At the same time, Tim Barnhill, principal at Hord Coplan Macht (Baltimore), cautions against too much signage, which can be over-stimulating and confusing for some older adults. To ensure that signage works optimally, Miszkiel recommends that smaller signs display a font that’s at least three-quarter-inch high, while larger signs intended to be viewed from afar be printed with a font at least one and three-quarter-inch high. “In addition, light letters on dark, matte-ﬁnish backgrounds are most easily visible for the aging eye,” she says.
Furthermore, because older patients tend to look with more of a downward gaze, Miszkiel says to mount signs at an intermediate height above handrails, as opposed to at the top of door frames.
Despite the growing proportion of seniors using EDs, the vast majority of these units in hospitals aren’t designed to support this demographic. According to Nick Slater, principal at MSKTD & Associates (Indianapolis), EDs are primarily focused on efficient throughput and staff functionality, as opposed to the patient experience.
EDs tend to be highly trafficked, noisy areas that can be intimidating, especially for seniors. To begin addressing this, hospitals are considering waiting areas with private clusters, softer lighting and sound-absorbing materials, and fast-track models to move patients into the treatment area quicker, Slater says.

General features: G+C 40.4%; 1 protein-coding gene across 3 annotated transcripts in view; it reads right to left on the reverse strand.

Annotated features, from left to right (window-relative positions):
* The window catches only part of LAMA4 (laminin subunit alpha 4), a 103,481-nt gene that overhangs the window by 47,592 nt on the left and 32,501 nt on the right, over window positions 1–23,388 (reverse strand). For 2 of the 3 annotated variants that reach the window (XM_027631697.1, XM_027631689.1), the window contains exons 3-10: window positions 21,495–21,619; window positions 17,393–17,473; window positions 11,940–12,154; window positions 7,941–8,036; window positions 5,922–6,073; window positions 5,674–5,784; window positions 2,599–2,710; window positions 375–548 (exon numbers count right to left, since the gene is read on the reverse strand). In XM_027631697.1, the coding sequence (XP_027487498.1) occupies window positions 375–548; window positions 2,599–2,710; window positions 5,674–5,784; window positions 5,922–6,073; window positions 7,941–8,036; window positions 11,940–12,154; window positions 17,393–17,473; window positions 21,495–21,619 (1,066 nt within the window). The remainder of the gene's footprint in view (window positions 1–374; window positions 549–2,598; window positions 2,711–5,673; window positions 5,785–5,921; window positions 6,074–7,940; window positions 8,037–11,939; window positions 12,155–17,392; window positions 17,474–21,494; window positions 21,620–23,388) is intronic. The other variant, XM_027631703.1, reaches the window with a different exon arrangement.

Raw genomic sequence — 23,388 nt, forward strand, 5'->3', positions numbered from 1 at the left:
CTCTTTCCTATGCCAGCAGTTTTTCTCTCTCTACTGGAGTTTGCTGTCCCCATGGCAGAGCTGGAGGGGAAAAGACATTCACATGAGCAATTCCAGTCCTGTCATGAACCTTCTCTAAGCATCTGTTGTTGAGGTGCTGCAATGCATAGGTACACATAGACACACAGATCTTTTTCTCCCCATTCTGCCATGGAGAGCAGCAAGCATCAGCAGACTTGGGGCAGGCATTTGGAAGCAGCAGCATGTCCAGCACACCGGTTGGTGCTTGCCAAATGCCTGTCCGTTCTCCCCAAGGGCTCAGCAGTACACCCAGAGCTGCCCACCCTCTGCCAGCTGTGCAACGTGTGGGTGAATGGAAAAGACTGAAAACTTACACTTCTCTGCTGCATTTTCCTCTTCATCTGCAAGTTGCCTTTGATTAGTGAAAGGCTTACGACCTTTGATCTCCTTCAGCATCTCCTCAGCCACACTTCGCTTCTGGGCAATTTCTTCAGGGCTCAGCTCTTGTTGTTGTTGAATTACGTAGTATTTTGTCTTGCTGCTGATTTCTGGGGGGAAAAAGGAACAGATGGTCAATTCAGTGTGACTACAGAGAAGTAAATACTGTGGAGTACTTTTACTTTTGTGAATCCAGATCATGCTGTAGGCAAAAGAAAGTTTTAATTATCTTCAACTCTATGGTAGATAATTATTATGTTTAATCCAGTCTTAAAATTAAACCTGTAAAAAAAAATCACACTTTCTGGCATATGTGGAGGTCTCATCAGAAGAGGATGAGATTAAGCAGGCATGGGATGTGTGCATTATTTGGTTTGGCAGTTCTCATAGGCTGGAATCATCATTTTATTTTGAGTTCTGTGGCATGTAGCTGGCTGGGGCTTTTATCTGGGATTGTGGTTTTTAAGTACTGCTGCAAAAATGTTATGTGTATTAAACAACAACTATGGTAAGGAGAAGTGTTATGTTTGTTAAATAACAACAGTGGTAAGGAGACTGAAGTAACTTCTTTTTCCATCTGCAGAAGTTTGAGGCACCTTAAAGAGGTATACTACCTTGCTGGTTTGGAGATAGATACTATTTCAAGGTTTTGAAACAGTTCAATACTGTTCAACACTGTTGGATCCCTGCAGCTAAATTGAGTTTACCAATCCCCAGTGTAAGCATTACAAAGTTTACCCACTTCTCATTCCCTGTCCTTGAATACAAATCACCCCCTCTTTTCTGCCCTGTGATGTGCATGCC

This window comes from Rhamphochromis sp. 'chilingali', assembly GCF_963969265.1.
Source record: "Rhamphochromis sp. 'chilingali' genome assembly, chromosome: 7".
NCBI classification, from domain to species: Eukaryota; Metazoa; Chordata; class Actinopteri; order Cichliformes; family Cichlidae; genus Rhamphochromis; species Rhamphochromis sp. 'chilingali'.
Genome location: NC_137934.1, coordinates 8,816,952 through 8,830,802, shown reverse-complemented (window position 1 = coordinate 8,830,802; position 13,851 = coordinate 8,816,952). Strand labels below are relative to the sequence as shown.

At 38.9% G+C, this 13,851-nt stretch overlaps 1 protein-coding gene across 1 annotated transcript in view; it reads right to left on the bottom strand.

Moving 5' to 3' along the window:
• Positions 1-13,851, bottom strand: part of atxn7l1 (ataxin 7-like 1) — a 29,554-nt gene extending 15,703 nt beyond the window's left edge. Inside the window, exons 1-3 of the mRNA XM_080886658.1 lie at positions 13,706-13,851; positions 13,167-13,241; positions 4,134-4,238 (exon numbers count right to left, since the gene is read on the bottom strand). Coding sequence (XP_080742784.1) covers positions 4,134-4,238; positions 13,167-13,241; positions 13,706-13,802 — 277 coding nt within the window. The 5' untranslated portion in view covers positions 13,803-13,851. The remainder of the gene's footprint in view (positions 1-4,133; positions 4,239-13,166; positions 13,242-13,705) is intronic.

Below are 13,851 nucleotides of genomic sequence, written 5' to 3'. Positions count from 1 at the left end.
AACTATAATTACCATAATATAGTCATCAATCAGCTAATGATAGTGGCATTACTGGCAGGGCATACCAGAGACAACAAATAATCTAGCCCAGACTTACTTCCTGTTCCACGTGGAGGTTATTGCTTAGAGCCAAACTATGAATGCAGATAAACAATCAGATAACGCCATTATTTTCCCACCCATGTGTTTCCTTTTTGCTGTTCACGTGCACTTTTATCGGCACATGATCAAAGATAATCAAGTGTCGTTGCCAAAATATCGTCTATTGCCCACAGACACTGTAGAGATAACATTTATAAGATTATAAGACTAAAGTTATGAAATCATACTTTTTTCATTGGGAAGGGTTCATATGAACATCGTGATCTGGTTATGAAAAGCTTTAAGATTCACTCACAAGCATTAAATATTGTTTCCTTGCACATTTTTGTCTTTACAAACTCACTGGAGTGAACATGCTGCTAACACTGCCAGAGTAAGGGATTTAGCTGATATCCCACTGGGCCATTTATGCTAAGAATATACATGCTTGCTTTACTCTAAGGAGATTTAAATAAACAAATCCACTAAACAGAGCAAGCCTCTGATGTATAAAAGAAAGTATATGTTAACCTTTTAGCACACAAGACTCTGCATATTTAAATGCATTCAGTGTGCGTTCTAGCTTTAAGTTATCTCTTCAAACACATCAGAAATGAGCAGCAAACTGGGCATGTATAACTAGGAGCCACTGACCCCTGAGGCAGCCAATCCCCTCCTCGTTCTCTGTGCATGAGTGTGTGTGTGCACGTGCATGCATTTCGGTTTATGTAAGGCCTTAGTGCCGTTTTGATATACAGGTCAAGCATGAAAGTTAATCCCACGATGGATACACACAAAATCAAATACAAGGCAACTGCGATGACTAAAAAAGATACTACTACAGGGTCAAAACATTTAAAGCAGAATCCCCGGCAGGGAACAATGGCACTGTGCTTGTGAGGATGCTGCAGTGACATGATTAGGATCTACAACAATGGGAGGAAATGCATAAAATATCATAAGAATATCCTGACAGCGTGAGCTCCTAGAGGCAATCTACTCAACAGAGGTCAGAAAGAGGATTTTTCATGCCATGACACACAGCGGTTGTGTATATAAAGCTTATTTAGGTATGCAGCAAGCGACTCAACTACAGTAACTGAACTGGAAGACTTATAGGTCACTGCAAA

“Several interior elements being discussed throughout the industry include larger clocks and signage to help with visibility, increased natural light for additional comfort, and even soothing music,” says Kathy Clark, senior director for operational healthcare planning at BSA LifeStructures (Indianapol
“Private rooms with simple layouts support privacy and navigation, while ED stretchers can feature surfaces that reduce the risk of bed sores and promote skin safety,” she adds.
Throwing the Affordable Care Act into the mix, a number of ramifications emerge for acute care facilities regarding senior patients. For example, the HCAHPS survey is a metric that captures patient satisfaction levels and is now linked to new reimbursement models, as is a healthcare provider’s ability to support its patients through the full spectrum of care from diagnosis to treatment to recovery.
“Healthcare facilities that are unable to develop and maintain an environment that directly supports seniors will see extended stays and readmissions that will impact their reimbursement and their capacity to maintain quality care,” Lloyd says.
By successfully implementing senior-friendly design and operational strategies, “this can translate into operational efficiencies and improved outcomes with shorter lengths of stay in a recovery-oriented model, where the facility and the community are part of the health and wellness continuum,” Miszkiel says.
Barbara Horwitz-Bennett is a contributing editor for Healthcare Design. She can be reached at firstname.lastname@example.org.